AT 6:15 on a weekday evening - telemarketing prime time - the telephone rings. The call is for our college-graduate daughter, who lives 3,000 miles away. When I ask who's calling, the voice on the line grows defensive and says, ``This is a courtesy call from ... Bank.'' Sigh. Another credit-card pitch.
These ``courtesy calls'' mark the latest aggressive tactic by credit card companies and banks to make young people's wallets bulge with plastic. And why not? Teenagers alone spent an estimated $99 billion last year, making them, and other young adults, an enormously appealing and profitable market.
Add to these calls the solicitations that clog mailboxes and the message to youthful consumers is clear: Charge early - and often.
The latest MasterCard mailing to my daughter is typical. It promises a gold card with few strings attached: ``Pre-approved'' acceptance. No annual fee. A ``generous'' $5,000 credit line. Claiming that she is ``one of the select few to receive this invitation,'' the letter states: ``If this sounds like a pretty amazing offer to you, you're right.''
Pretty amazing indeed, considering that most recent graduates don't have a lot of discretionary income. As for those ``select few'' recipients, this come-on bears the marks of a mass mailing.
As one way of helping young people avoid credit overload, the National Endowment for Financial Education in Denver has, for the third time, proclaimed January ``Financial Literacy for Youth Month.'' Through financial-planning programs in 5,100 high schools, the group has introduced nearly half a million students to money management.
``Credit cards are a tremendous problem,'' says Elizabeth Schiever, director of the high school program. ``If students get used to using them at a young age, it's very hard to stop. Once they're in debt, it's hard to get out.'' Financial institutions, she adds, ``will give credit cards to young people knowing they don't have a job. They know parents will probably pay it off.''
One mother of four who did just that explains that her daughter ran up $5,000 in debts while holding an entry-level job after high school. The young woman had to move back home for several years until she repaid her parents.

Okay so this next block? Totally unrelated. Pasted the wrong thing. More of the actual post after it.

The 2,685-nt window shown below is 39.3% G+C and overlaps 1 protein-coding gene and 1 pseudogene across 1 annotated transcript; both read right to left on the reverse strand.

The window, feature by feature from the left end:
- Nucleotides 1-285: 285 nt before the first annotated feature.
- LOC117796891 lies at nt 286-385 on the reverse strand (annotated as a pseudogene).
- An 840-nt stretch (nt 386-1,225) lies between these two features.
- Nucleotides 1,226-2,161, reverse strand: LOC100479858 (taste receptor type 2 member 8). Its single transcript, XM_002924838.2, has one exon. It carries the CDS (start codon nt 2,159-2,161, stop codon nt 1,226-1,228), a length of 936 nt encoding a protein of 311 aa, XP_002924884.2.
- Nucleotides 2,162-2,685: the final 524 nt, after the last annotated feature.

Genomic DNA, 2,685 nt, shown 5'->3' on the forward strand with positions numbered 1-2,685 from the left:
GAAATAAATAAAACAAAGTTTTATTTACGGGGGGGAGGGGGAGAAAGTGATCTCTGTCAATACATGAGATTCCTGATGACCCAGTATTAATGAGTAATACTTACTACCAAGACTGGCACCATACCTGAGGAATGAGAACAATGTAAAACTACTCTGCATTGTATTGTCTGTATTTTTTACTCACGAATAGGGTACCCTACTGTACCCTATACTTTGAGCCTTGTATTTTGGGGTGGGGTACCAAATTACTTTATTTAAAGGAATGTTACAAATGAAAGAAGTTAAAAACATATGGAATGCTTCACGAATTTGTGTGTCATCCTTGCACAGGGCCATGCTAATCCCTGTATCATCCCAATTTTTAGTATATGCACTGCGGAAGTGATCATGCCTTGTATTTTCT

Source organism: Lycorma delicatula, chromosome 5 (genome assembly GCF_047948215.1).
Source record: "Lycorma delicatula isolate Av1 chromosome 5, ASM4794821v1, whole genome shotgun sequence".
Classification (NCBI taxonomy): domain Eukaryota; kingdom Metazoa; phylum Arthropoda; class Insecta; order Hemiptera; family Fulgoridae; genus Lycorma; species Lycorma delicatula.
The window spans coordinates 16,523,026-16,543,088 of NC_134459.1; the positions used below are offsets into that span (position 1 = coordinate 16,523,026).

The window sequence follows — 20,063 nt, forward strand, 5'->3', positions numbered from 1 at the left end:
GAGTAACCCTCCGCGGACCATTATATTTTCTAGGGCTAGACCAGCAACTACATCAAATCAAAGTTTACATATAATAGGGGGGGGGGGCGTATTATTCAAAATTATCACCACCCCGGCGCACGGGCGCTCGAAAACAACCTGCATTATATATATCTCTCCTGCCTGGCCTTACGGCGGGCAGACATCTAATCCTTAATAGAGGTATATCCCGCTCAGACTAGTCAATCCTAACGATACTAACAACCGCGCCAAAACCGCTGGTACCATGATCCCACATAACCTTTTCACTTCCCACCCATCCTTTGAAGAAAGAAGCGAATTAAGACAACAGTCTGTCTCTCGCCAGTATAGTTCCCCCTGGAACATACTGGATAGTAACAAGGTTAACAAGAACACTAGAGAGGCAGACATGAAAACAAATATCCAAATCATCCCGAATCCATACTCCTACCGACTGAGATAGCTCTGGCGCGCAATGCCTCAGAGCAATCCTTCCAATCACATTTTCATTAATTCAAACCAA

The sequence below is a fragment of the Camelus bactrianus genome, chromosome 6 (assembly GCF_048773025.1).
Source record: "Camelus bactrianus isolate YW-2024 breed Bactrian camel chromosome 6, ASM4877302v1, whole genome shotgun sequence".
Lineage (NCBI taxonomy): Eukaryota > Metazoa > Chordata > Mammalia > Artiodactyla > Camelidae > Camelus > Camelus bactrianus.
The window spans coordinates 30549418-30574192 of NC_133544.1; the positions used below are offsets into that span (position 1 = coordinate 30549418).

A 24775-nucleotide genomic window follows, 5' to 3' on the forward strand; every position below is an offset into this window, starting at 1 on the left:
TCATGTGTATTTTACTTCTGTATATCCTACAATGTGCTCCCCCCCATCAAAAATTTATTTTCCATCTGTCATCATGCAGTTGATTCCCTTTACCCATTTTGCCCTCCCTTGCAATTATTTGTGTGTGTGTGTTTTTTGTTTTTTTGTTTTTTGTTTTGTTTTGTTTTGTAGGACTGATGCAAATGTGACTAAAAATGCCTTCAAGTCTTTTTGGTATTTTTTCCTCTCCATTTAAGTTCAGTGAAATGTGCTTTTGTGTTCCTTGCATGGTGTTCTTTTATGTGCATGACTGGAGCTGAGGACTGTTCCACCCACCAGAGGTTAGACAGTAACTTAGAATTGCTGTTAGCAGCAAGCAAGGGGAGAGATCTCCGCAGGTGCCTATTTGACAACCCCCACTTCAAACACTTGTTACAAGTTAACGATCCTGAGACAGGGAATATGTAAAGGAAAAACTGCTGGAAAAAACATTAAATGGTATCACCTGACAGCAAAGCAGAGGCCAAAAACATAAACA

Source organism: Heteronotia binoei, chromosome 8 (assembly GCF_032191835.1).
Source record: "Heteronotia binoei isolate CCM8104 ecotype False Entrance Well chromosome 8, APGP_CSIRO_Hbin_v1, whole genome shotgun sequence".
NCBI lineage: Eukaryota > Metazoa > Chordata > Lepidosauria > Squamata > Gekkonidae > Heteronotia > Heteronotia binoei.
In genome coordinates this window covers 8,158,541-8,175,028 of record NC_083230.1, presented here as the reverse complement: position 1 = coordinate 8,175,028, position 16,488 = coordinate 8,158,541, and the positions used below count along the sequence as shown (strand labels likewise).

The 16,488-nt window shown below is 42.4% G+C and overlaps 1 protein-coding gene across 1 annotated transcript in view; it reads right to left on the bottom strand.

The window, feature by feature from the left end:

``It's very frightening to see how credit-card companies lure these kids,'' the mother says. ``The more they spend, the more the banks increase their credit line.''
Nearly 30 years ago, when credit cards were still relatively new, Wisconsin's Democratic Sen. William Proxmire issued a prescient warning: ``Unless we bring credit cards under control,'' he said, ``we are likely to produce a nation of credit drunks.''
Americans recognize the subtle allure of messages that liquor and tobacco companies send to young people. They should also look closely at the way credit card companies bombard young adults with hard-to-resist appeals. Getting ``addicted'' to plastic doesn't endanger students' health or safety. But it does hold the potential for causing long-term damage to their own - and their family's - financial and emotional well-being.
The United States will probably never follow the lead of South Korea, which recently banned banks from issuing credit cards to college students and those under the age of 20. But other, less radical steps could help students avoid red ink.
Education programs like Ms. Schiever's and those offered by credit-card companies themselves represent a good beginning. Yet a general change of attitude is also necessary. It may not be possible or desirable to turn back the clock to a pay-as-you-go economy. But everybody's deficit - right up to the national deficit - tells a horror story of how completely the credit culture has become the norm.
Without taking scissors to all of the plastic, it should be possible to reinstate those supposedly archaic terms, thrift and deferred gratification. What better way to begin than to require credit-card telemarketers and brochure writers to end their spiel with an ancient but applicable warning: There's no free lunch. @QUOTE = It may not be possible to go back to a pay-as-you-go economy. But everybody's deficit tells a horror story of how the credit culture has become the norm.